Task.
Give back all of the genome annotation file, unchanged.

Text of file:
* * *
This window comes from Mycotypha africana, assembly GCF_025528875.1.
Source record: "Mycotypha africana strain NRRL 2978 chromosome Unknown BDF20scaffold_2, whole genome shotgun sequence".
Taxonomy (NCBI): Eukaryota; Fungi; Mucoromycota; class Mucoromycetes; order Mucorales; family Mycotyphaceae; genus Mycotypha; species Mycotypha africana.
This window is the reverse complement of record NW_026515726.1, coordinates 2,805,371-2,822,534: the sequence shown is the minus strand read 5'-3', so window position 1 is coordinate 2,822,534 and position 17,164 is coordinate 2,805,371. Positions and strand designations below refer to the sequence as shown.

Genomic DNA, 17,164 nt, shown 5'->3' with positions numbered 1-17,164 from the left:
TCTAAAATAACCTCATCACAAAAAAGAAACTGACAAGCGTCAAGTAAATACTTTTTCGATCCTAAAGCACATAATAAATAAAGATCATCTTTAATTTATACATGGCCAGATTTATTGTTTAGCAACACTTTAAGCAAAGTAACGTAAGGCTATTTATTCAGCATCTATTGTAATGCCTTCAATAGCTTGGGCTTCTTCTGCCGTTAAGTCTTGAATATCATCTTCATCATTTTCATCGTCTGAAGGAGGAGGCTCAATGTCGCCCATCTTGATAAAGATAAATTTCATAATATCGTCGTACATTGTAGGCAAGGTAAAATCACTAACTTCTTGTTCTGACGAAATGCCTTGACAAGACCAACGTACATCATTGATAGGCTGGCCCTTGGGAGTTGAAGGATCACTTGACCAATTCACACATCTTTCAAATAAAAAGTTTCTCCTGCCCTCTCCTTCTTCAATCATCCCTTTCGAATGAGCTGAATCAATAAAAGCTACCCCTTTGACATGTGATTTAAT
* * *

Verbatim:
This window comes from Mycotypha africana, assembly GCF_025528875.1.
Source record: "Mycotypha africana strain NRRL 2978 chromosome Unknown BDF20scaffold_2, whole genome shotgun sequence".
Taxonomy (NCBI): Eukaryota; Fungi; Mucoromycota; class Mucoromycetes; order Mucorales; family Mycotyphaceae; genus Mycotypha; species Mycotypha africana.
This window is the reverse complement of record NW_026515726.1, coordinates 2,805,371-2,822,534: the sequence shown is the minus strand read 5'-3', so window position 1 is coordinate 2,822,534 and position 17,164 is coordinate 2,805,371. Positions and strand designations below refer to the sequence as shown.

Genomic DNA, 17,164 nt, shown 5'->3' with positions numbered 1-17,164 from the left:
TCTAAAATAACCTCATCACAAAAAAGAAACTGACAAGCGTCAAGTAAATACTTTTTCGATCCTAAAGCACATAATAAATAAAGATCATCTTTAATTTATACATGGCCAGATTTATTGTTTAGCAACACTTTAAGCAAAGTAACGTAAGGCTATTTATTCAGCATCTATTGTAATGCCTTCAATAGCTTGGGCTTCTTCTGCCGTTAAGTCTTGAATATCATCTTCATCATTTTCATCGTCTGAAGGAGGAGGCTCAATGTCGCCCATCTTGATAAAGATAAATTTCATAATATCGTCGTACATTGTAGGCAAGGTAAAATCACTAACTTCTTGTTCTGACGAAATGCCTTGACAAGACCAACGTACATCATTGATAGGCTGGCCCTTGGGAGTTGAAGGATCACTTGACCAATTCACACATCTTTCAAATAAAAAGTTTCTCCTGCCCTCTCCTTCTTCAATCATCCCTTTCGAATGAGCTGAATCAATAAAAGCTACCCCTTTGACATGTGATTTAAT